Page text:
Sunday, April 13, 2008
John Endicott Statue
A standing portrait of John Endicott dressed in early colonial attire consisting of a jacket with a wide, square collar, knee breeches, buckle shoes, and a long cape. He holds his hat down at his side in his proper right hand. The sculpture rests on a square base that extends from a large granite wall. A low granite bench surround the base of the wall. The statue is white granite and is approximately 10 ft. in height on a 4 1/2 ft. base, which is made of granite.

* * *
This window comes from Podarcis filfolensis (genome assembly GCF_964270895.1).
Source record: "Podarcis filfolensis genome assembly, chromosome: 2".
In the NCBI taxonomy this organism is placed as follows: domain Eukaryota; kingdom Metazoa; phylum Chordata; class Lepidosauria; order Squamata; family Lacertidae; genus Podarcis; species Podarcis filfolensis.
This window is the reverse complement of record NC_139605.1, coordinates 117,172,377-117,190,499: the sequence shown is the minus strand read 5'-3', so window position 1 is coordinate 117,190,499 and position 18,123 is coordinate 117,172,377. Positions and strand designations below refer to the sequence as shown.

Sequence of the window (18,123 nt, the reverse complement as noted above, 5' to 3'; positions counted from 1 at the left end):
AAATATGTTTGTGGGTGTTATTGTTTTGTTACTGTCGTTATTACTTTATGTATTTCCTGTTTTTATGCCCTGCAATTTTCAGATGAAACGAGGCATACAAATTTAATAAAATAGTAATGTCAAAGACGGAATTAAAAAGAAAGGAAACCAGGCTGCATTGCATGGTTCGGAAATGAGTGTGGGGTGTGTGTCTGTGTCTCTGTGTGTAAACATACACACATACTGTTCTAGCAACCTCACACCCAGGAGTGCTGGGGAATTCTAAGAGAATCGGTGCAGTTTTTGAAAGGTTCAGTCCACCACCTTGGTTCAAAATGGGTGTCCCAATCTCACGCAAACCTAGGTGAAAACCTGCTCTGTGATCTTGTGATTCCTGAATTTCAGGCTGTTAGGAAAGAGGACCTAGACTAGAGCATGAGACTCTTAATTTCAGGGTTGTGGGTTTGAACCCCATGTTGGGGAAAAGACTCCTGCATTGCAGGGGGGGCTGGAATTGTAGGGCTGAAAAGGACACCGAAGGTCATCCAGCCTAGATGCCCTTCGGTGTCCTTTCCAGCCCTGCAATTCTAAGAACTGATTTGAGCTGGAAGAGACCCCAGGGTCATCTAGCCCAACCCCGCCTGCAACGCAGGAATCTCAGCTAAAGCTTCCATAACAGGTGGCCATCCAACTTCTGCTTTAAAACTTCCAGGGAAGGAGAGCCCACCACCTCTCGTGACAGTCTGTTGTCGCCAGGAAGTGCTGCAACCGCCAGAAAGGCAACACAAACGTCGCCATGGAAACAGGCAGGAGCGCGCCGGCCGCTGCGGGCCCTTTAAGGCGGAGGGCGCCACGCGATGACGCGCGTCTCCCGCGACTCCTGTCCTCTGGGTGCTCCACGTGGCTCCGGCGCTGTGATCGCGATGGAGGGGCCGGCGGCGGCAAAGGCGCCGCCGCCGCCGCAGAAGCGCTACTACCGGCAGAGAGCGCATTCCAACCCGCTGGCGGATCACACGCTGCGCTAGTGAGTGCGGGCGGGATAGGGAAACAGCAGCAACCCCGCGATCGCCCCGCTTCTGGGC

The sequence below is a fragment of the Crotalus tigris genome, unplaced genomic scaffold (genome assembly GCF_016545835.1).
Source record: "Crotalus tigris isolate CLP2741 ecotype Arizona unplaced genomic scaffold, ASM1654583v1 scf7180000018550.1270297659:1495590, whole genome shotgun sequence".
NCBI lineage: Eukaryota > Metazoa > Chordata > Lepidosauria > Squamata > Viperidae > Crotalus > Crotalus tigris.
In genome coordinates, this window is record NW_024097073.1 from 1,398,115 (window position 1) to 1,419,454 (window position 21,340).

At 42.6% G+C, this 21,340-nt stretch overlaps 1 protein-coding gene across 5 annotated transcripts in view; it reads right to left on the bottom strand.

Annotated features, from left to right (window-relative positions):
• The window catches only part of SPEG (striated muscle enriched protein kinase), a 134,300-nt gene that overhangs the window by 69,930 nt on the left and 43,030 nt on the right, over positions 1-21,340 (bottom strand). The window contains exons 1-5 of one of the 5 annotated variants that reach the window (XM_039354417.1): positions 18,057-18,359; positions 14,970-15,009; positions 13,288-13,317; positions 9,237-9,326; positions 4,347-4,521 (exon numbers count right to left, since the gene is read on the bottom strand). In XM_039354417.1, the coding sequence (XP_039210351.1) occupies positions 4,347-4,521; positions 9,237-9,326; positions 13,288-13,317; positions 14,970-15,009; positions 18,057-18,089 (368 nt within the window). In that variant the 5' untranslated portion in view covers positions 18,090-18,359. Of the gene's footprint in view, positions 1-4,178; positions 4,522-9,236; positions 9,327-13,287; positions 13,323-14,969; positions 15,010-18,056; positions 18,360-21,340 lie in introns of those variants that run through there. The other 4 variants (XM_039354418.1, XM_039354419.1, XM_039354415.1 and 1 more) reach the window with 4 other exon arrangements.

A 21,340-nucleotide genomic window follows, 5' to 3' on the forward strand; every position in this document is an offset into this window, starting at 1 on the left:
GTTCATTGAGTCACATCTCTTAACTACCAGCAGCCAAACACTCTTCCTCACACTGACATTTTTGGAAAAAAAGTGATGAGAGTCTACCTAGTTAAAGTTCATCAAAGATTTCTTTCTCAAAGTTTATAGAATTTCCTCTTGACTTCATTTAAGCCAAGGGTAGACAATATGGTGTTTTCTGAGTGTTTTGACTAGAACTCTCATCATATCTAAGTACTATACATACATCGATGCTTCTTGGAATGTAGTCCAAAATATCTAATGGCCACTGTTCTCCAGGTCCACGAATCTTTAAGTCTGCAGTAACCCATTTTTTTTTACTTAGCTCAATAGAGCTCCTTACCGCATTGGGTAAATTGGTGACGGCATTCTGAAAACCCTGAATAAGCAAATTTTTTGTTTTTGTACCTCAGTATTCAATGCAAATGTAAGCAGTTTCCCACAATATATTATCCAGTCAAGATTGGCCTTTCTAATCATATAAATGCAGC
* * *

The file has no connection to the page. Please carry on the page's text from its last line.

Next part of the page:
John Endicott was a Puritan colonial leader known for his intolerance of religious dissenters. Between 1630 and 1664, he was at various times assistant governor, deputy governor, or governor of the Massachusetts Bay Colony. In 1636 he led an expedition against the Pequot which caused the already difficult relationship between the native peoples and the colonists to deteriorate into a state of war. The Pequot War of 1637 eventually resulted in the death or capture of most of the Pequot. During the 1650s, Endicott was responsible for the persecution of many Quakers, whom he either imprisoned, banished, or executed.